Warren E. Barry, the scrappy GOP maverick from Fairfax County whose unpredictable streak has enlivened Virginia politics for 23 years, will retire from the state Senate in July to serve on the state liquor board, Gov. Mark R. Warner (D) announced yesterday.
Barry, 68, said he sought out the $88,000-a-year position on the three-member Alcoholic Beverage Control board because he could not continue to support his wife, who is disabled and needs long-term care, on business investments and his $18,000-a-year salary as a senator.
"I have mixed emotions about leaving," said the ex-Marine, who is renowned for bucking his party on abortion rights and other issues and offending those who disagree with him. "I think overall I've been a very effective legislator. When I ran my mouth, I was soundly and justifiedly criticized for it."
Barry's resignation sets the stage for a special Senate election in Fairfax County's 37th District. Warner spokesman Kevin Hall said the governor will probably set a date in the next few weeks. Two Republicans, a lawyer from Centreville and a public policy analyst from Springfield, have announced plans to run for the seat; the county School Board member from the Springfield area is said by Democratic leaders to be the party hopeful.
Warner also tapped another state legislator for an administration post, appointing Democrat Jerrauld C. Jones, a Norfolk delegate, to run the Department of Juvenile Justice Services.
In a decade in the Senate and 13 years in the House of Delegates before that, Barry has charted a course in politics driven less by agenda or ideology and more by his gut reactions. The results were votes that could seem contradictory and were sure to generate newspaper headlines and furor from advocates on many issues. But at the end of the day, Barry got respect from colleagues in both parties.
"Warren was predictably unpredictable," recalled Del. Robert G. Marshall, a fellow Republican from Prince William County who tangled with him over social issues.
When a bill of Marshall's, to require public schools to prominently post the national motto "In God We Trust," came before Barry's Education and Health Committee last year, chairman Barry voted with Democrats to kill it. Marshall was furious: Barry's legislation to require the Pledge of Allegiance in public schools was days from a vote on the House floor. Barry told Marshall that the motto bill promoted religion, while the pledge was about patriotism. The pledge measure was approved overwhelmingly, but it took another year for the motto measure to pass.
Barry said he counts among his lasting contributions the pledge and the daily moment of silence he brought to public schools the previous year. He also said he is proud to have sponsored the bill that six years ago made English the official language of Virginia, a largely symbolic move that nonetheless drew picket lines of Latino residents to the lawn of his Springfield home.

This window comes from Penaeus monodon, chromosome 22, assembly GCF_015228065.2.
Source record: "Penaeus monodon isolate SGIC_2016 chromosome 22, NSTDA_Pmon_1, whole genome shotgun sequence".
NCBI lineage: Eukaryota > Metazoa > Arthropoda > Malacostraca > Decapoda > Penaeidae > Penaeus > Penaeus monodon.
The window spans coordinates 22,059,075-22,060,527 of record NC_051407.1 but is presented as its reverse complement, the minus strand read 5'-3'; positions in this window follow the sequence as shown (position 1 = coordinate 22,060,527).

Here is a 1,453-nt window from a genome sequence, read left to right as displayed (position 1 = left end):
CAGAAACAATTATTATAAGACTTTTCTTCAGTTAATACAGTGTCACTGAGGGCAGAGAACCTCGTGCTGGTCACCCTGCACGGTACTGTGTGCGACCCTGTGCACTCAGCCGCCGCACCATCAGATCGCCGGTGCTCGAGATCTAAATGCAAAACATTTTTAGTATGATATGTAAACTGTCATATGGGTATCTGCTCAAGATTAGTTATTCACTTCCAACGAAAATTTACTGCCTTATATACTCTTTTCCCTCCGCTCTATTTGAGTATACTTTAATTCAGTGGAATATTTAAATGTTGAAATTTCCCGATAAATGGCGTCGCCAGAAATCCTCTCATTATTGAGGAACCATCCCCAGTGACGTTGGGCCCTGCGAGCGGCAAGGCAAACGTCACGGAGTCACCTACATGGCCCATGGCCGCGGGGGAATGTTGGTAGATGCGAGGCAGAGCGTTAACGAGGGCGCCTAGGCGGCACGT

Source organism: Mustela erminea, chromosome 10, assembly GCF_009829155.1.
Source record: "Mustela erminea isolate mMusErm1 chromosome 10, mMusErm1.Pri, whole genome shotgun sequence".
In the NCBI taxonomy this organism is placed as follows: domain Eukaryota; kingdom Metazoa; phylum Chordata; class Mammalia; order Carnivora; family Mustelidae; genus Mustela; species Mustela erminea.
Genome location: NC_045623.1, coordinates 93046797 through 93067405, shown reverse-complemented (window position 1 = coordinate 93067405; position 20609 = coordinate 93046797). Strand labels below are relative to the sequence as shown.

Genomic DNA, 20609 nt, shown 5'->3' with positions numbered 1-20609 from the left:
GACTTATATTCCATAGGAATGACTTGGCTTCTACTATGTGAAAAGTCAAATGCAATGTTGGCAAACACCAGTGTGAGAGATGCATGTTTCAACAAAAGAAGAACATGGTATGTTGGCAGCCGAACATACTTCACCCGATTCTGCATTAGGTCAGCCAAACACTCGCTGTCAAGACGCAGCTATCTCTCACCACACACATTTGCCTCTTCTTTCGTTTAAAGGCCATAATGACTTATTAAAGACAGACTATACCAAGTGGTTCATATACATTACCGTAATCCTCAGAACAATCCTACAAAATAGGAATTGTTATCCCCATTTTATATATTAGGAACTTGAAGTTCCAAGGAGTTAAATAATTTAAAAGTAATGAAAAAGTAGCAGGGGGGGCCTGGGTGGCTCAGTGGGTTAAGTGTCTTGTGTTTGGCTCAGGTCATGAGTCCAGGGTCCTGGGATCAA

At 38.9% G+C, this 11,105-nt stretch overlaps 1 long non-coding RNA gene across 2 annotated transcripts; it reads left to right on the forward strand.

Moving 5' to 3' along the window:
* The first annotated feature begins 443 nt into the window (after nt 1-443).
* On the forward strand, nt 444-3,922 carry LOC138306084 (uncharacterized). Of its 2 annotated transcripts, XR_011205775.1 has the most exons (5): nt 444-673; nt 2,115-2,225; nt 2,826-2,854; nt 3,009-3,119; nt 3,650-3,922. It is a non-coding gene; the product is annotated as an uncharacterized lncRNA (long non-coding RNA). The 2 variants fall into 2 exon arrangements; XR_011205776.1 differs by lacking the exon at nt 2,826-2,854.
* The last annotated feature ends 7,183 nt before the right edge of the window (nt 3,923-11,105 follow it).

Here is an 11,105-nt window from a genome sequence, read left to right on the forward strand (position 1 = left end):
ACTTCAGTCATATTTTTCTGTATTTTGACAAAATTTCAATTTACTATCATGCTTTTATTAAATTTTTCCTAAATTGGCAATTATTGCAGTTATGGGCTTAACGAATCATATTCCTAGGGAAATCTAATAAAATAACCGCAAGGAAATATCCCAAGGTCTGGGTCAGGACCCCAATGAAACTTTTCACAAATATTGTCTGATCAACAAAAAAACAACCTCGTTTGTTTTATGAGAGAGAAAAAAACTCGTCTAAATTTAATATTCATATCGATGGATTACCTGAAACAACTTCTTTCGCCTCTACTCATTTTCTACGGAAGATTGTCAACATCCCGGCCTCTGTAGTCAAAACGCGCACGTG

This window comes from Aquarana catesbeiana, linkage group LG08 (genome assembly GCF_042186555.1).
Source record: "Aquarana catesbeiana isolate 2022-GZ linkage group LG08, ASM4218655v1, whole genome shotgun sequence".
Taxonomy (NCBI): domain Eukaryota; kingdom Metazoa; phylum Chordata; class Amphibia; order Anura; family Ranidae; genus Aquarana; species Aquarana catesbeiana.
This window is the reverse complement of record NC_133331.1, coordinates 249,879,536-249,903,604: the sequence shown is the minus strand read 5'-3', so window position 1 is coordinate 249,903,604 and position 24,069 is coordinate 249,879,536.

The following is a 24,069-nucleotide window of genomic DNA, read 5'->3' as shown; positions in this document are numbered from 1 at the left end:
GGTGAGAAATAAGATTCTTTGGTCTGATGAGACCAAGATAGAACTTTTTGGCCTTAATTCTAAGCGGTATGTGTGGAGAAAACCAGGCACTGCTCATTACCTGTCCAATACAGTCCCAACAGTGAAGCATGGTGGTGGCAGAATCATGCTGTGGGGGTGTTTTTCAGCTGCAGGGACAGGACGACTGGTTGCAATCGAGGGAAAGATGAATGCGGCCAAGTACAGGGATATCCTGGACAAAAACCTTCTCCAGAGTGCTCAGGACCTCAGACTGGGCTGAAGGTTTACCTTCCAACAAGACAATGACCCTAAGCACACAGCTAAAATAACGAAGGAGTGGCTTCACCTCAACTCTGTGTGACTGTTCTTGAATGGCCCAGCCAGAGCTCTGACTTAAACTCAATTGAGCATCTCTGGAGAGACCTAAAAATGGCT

"Warren would take these bills you wouldn't think were going to go anywhere and move them a lot farther than anybody thought he would," said Sen. Richard L. Saslaw (D-Fairfax), Barry's business partner and close friend.
Saslaw recalled last year's passage of Barry's bill to allow dentists to perform certain forms of plastic surgery, one that drew angry protests from powerful doctors. "How Warren got past the medical community I will never know," Saslaw said.
Barry took other controversial stands. Two years ago, he cast the tiebreaking vote in his committee against requiring a 24-hour waiting period for women seeking abortions, a measure pushed by then-Gov. James S. Gilmore III (R). The bill passed last year after the GOP pried it from Barry's control.
"He doesn't shy away from a battle if he thinks the issue is right," said Barry's son Stanley, the Fairfax County sheriff. Warren Barry donated $75,000 from his campaign fund to his son, a Democrat, when he was running for sheriff, infuriating Gilmore. Then he endorsed Warner in last year's governor's race over Republican Mark L. Earley.
Barry has always liked a good fight. He called opponents of his pledge bill "spineless pinkos" last year.
The ABC board is a relatively obscure agency in state government, overseeing liquor licenses and generating about $40 million in annual revenue from liquor taxes. But the job could assume a high profile because of a federal court ruling that threw out a state law banning out-of-state wineries from shipping directly to Virginia. The ruling has been appealed to the 4th U.S. Circuit Court of Appeals. If it is upheld, Virginia's alcohol control system will be in for big changes.
Barry's replacement will not shift the balance of power in the Senate, where the GOP has a four-seat edge over Democrats. But the seat is important to both parties. Barry was a frequent ally of Democrats seeking to block social legislation favored by the GOP.
The two Republicans who hope to succeed Barry are Mike Thompson, founder of the Springfield-based Thomas Jefferson Institute, a nonpartisan public policy foundation, and Ken Cuccinelli, a Centreville lawyer, both making their first run for office. Fairfax School Board member Cathy Belter of Springfield is the likely Democratic candidate, party leaders said.